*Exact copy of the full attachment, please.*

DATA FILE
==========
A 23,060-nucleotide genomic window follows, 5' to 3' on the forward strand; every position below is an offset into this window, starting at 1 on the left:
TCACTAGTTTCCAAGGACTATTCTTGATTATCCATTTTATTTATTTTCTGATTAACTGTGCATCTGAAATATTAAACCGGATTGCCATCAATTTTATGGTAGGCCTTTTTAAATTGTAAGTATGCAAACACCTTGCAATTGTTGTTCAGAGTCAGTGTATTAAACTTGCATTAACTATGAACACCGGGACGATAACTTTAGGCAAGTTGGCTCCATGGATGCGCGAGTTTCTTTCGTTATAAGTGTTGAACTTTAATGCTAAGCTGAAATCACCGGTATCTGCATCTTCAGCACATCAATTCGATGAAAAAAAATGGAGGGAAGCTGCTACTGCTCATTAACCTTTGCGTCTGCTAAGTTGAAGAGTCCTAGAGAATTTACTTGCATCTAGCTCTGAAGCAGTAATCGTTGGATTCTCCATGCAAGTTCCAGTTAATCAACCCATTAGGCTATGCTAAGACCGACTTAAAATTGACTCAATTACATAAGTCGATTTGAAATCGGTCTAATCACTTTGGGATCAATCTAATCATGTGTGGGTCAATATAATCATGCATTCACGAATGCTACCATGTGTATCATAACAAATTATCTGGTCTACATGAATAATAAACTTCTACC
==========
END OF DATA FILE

A 23,060-nucleotide genomic window follows, 5' to 3' on the forward strand; every position below is an offset into this window, starting at 1 on the left:
TCACTAGTTTCCAAGGACTATTCTTGATTATCCATTTTATTTATTTTCTGATTAACTGTGCATCTGAAATATTAAACCGGATTGCCATCAATTTTATGGTAGGCCTTTTTAAATTGTAAGTATGCAAACACCTTGCAATTGTTGTTCAGAGTCAGTGTATTAAACTTGCATTAACTATGAACACCGGGACGATAACTTTAGGCAAGTTGGCTCCATGGATGCGCGAGTTTCTTTCGTTATAAGTGTTGAACTTTAATGCTAAGCTGAAATCACCGGTATCTGCATCTTCAGCACATCAATTCGATGAAAAAAAATGGAGGGAAGCTGCTACTGCTCATTAACCTTTGCGTCTGCTAAGTTGAAGAGTCCTAGAGAATTTACTTGCATCTAGCTCTGAAGCAGTAATCGTTGGATTCTCCATGCAAGTTCCAGTTAATCAACCCATTAGGCTATGCTAAGACCGACTTAAAATTGACTCAATTACATAAGTCGATTTGAAATCGGTCTAATCACTTTGGGATCAATCTAATCATGTGTGGGTCAATATAATCATGCATTCACGAATGCTACCATGTGTATCATAACAAATTATCTGGTCTACATGAATAATAAACTTCTACC